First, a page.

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18 minutes ago, ThatGuyWithALongUsername said:

Oof. "December" with no specific date is basically rocket-speak for "early next year." Especially in November.

This isn't necessarily true in this particular case. It's just a subrbital test after all. They also have 2 customer launches in December (a CRS for NASA, and a sat launch).

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3 minutes ago, Wjolcz said:

I wouldn't expect Starship's static fire to happen THIS early. Are the real deal engines even on the ship yet?

The closures were probably just for tank pressure tests. given the move to 10 days from now... maybe they can get the engines installed.

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1 hour ago, ThatGuyWithALongUsername said:

Oof. "December" with no specific date is basically rocket-speak for "early next year." Especially in November.

Imademyselfsad.gif :(

49 minutes ago, tater said:

The closures were probably just for tank pressure tests. given the move to 10 days from now... maybe they can get the engines installed.

That first flight before the end of the year is looking less and less likely tho. ;.;

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7 hours ago, Xd the great said:

Is he talking about the price tag or the profit?

Probably that the seat prices for the operational missions are so different. The 2 companies made different bids for the development, but you'd expect the operational prices after that to be pretty much the same (and certainly less than Soyuz or why bother?). Also, Boeing bid 2X what SpaceX bid for dev, and as I recall a bunch of people then wondered why Sierra Nevada didn't get tapped, they almost certainly underbid Boeing.

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2 hours ago, tater said:

Also, Boeing bid 2X what SpaceX bid for dev, and as I recall a bunch of people then wondered why Sierra Nevada didn't get tapped, they almost certainly underbid Boeing.

Our typical knowledge says that the launch vehicle is the majority of the cost (although with the transparency we’ve seen lately that really isn’t the case) but seeing as how starliner and SN both launch on an Atlas V you would think that their costs would be less. Especially Sierra Nevada being a non-traditional and Boeing being traditional.

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2 minutes ago, Racescort666 said:

Our typical knowledge says that the launch vehicle is the majority of the cost (although with the transparency we’ve seen lately that really isn’t the case) but seeing as how starliner and SN both launch on an Atlas V you would think that their costs would be less. Especially Sierra Nevada being a non-traditional and Boeing being traditional.

From 2015:

https://spacenews.com/gao-denies-sierra-nevada-protest-of-commercial-crew-contract/

Quote

Sierra Nevada filed its protest Sept. 26, asserting that its proposal had technical merits similar to the winning companies but at a lower cost than at least one of them. In a statement issued the same day as the protest, the company claimed there were “serious questions and inconsistencies in the source selection process.”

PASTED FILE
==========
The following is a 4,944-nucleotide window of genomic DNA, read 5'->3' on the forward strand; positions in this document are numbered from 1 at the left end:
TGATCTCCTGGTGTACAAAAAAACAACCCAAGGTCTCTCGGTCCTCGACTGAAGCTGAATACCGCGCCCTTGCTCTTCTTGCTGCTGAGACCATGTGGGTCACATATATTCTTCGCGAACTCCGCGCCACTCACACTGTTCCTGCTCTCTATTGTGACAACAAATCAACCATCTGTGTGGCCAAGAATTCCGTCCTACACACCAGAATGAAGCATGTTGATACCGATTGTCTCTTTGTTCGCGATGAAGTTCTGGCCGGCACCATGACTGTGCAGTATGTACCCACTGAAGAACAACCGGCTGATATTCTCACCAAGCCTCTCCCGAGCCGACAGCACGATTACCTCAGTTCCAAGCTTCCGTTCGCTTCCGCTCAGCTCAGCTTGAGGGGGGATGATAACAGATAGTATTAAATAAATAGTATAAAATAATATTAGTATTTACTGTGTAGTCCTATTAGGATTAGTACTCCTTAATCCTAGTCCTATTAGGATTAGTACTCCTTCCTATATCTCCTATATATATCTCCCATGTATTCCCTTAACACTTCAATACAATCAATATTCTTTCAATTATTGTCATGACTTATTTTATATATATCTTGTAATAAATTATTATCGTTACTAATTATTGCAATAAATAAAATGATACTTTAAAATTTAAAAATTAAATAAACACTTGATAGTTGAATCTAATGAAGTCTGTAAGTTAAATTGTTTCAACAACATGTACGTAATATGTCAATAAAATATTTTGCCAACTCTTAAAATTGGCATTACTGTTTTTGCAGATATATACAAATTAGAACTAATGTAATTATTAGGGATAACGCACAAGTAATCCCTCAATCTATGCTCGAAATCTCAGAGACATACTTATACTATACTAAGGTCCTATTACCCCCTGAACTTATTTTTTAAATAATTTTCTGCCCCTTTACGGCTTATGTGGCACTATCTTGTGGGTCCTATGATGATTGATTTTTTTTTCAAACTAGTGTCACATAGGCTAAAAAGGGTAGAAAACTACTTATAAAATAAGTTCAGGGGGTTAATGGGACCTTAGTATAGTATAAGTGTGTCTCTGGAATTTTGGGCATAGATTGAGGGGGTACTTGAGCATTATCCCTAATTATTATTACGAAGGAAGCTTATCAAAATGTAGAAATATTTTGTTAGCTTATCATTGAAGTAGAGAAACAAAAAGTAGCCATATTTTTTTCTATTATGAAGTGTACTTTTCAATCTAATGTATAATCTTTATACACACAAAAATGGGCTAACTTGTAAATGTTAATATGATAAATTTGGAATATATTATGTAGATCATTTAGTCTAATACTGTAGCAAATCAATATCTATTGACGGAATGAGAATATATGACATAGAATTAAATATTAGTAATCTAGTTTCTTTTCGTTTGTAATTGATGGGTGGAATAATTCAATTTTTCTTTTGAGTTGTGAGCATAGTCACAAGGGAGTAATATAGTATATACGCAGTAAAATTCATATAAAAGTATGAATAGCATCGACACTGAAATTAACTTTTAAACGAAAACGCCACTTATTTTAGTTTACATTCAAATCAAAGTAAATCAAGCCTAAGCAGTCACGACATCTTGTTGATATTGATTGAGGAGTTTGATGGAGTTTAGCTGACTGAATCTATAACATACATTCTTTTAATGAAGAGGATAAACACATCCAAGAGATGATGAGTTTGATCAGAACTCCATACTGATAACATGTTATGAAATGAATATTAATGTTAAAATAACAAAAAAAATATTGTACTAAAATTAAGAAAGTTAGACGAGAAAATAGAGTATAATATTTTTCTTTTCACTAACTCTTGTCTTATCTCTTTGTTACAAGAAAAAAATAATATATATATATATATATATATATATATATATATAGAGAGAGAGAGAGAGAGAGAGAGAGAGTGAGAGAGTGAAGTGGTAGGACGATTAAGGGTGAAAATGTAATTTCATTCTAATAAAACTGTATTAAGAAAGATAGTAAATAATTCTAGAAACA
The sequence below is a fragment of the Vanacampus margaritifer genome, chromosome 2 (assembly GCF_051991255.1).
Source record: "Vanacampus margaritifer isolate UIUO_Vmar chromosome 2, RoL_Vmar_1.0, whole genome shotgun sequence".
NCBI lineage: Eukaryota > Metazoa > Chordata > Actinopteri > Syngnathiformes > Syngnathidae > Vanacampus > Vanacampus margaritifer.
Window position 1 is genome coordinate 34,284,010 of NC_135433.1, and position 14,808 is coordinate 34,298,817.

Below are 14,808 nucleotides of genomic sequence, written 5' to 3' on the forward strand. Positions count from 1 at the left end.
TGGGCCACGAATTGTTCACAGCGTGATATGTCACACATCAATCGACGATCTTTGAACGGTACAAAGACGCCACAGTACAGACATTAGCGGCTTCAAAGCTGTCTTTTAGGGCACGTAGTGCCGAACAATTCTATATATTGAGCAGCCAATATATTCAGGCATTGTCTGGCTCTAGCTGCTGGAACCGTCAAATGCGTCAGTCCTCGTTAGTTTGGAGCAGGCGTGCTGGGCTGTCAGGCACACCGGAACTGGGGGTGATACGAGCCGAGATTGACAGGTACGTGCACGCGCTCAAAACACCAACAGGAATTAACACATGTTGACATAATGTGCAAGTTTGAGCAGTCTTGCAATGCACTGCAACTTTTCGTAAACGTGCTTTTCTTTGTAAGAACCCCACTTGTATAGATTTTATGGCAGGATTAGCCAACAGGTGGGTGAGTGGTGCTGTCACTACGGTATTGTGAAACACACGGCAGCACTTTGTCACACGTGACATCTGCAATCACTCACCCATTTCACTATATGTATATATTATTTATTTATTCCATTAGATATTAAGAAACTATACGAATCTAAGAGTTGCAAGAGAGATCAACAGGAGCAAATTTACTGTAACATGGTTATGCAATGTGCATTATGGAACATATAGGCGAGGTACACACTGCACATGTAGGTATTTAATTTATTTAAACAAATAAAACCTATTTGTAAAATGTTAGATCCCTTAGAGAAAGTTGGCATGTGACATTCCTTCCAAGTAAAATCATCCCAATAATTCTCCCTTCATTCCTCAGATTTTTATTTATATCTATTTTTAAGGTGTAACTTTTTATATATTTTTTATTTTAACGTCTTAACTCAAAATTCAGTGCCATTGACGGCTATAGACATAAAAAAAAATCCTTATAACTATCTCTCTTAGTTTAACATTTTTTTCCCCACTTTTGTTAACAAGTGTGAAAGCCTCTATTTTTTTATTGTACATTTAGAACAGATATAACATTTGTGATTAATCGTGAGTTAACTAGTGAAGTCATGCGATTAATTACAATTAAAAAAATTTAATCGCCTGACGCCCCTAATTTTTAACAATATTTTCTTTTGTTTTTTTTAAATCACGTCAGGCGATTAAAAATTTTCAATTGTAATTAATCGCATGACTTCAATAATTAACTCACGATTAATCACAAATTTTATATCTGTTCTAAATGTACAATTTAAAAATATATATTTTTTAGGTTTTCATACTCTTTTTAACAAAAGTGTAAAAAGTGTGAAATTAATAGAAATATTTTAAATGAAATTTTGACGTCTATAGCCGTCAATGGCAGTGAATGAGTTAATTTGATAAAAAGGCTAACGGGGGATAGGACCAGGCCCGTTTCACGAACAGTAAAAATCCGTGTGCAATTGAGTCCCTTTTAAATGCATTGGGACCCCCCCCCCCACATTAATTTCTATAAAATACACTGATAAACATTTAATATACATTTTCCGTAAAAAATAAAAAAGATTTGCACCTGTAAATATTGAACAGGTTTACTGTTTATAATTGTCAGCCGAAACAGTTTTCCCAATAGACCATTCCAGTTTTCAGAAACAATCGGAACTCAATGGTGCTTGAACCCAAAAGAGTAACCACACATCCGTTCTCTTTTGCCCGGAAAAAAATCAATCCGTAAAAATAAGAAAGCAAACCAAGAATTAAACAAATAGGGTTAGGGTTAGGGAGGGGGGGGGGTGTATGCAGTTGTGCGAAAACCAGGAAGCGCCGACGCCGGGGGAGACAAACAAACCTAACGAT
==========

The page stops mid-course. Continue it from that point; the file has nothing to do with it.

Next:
Quote

The GAO statement did, though, contain new information about the CCtCap bids. It said that Sierra Nevada offered a price of $2.55 billion to develop its Dream Chaser vehicle. That made the company more expensive than SpaceX, which bid $1.75 billion, but less expensive than Boeing’s bid of $3.01 billion.

SpaceX ended up being a little over 2B, and Boeing ended up over 4B. So SN was 2.something.

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Can't remember if I posted this video already, but it's pretty interesting.

The use case proposed here for this space-based solar power is limited to very remote areas where $2/kWhr makes sense as it's like 25-30X too expensive, but it is very interesting. (military bases, etc)

The most interesting thing is that they get that ~$2/kWhr (high end for them) having launched this thing with Atlas, and it really is driven by deployed cost. Atlas 551 is $17,191/kg to GTO. This concept is MEO or GEO, so we'll use GEO (it's fewer launches in GEO). else we just guess the MEO payloads and cost to orbit.

2i5tSp8.png

A Falcon 9 gets ~5,800kg to GTO (reusable), which is $10,690/kg. That's 62% of the cost of Atlas 551. That's $1.24/kWhr (I'm gonna just call the launch cost the delivered power cost here using Atlas 551 as the benchmark---which I know is wrong, but once we're not talking about tiny differences (62% vs 100%), it doesn't matter.).

What about Starship? SS with 2 retanks could get 150t to GEO (not to GTO, deliver them to GEO, GTO with 1 retank). That's 6M$ cost, so $40/kg, or 0.2% of his assumed launch costs. That drops his delivered power costs to under a cent per kWhr. SS costs could be 15X higher and the end electric price (delivered) would be ~$0.07/kWhr (around what we pay at my house). 15X higher would be 30 million a launch. Given the 900k$ in propellants per launch, that leaves amortization/etc, but it seems to me that at 200k/engine, 30M is more like the expendable cost of the stack. Even as a big dumb booster, this architecture is competitive.

Retanking is a long pole, though... guess what, SS can get 20t to GTO from the launch pad. Loads of wasted volume, sadly, but at 2M$, it is still $100/kg to GTO. That would map in this sloppy math to closer to $0.01/kWhr. 7 times cheaper than what people pay at their homes. So SS changes the solar power math if these guys are right (again, it can scale really differently than my crappy math here and still be worth considering). I think SS as an expendable vehicle even enables this is a way Atlas/Vulcan/Omega/any_other_rocket can't.

Edited by tater
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